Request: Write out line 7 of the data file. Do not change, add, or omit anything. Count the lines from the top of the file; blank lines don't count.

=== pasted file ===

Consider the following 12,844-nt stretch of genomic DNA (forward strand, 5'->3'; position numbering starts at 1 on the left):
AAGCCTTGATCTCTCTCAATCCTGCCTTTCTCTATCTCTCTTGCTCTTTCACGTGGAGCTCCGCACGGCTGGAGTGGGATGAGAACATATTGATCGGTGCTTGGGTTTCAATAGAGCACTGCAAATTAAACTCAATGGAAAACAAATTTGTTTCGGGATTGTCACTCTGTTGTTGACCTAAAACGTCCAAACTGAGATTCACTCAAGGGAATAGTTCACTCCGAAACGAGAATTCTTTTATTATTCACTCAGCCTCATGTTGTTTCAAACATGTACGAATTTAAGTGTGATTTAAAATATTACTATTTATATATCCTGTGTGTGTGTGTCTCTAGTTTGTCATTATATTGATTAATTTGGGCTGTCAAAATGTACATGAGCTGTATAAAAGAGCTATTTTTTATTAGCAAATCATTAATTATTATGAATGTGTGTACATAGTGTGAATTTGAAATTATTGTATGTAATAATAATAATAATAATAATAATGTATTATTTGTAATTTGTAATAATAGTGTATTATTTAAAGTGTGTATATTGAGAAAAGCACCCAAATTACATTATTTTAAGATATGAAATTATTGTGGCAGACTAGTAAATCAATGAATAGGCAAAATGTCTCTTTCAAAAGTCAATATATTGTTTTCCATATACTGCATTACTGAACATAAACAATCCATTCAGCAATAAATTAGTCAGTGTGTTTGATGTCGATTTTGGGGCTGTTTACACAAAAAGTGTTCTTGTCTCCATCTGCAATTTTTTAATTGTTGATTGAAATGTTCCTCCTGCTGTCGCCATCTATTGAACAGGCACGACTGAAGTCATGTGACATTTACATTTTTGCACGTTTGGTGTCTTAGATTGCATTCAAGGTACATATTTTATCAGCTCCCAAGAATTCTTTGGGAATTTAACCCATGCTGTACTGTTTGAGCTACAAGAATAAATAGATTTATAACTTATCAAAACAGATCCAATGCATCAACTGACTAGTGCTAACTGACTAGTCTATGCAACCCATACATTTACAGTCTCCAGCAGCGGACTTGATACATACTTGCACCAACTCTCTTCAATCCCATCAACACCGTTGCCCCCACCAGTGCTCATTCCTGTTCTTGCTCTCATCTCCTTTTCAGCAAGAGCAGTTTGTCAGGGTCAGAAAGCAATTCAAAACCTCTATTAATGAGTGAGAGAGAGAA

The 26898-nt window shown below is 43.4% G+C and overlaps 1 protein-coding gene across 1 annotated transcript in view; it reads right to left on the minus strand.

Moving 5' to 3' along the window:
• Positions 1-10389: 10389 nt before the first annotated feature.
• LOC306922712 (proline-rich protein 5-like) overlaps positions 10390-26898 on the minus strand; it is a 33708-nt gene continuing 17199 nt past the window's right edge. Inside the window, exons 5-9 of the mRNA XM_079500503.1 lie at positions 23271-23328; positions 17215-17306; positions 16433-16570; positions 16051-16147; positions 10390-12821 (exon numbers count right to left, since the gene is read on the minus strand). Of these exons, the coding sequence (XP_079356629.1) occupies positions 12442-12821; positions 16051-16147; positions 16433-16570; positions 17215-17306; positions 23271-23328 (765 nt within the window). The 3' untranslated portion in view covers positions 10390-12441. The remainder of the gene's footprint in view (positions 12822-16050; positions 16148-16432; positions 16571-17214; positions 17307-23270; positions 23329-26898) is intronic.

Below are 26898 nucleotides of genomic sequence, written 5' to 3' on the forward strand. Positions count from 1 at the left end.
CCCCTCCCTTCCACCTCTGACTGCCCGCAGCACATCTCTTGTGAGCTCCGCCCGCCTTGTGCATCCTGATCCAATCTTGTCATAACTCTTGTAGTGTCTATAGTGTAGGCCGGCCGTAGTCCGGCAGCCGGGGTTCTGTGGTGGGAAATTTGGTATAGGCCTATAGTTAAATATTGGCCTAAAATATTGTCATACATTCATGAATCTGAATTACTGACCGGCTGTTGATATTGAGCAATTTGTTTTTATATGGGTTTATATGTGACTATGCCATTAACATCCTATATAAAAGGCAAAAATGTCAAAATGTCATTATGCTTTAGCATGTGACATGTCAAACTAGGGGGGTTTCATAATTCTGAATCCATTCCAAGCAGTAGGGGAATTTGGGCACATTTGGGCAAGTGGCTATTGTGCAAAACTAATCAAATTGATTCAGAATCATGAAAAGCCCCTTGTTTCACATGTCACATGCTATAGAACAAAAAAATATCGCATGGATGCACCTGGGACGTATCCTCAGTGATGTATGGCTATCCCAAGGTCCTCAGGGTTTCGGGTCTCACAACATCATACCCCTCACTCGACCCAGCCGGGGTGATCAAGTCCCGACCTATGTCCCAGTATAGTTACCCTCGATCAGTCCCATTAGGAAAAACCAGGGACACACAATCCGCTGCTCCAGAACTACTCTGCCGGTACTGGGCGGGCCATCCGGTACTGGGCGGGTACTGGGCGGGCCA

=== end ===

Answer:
Below are 26898 nucleotides of genomic sequence, written 5' to 3' on the forward strand. Positions count from 1 at the left end.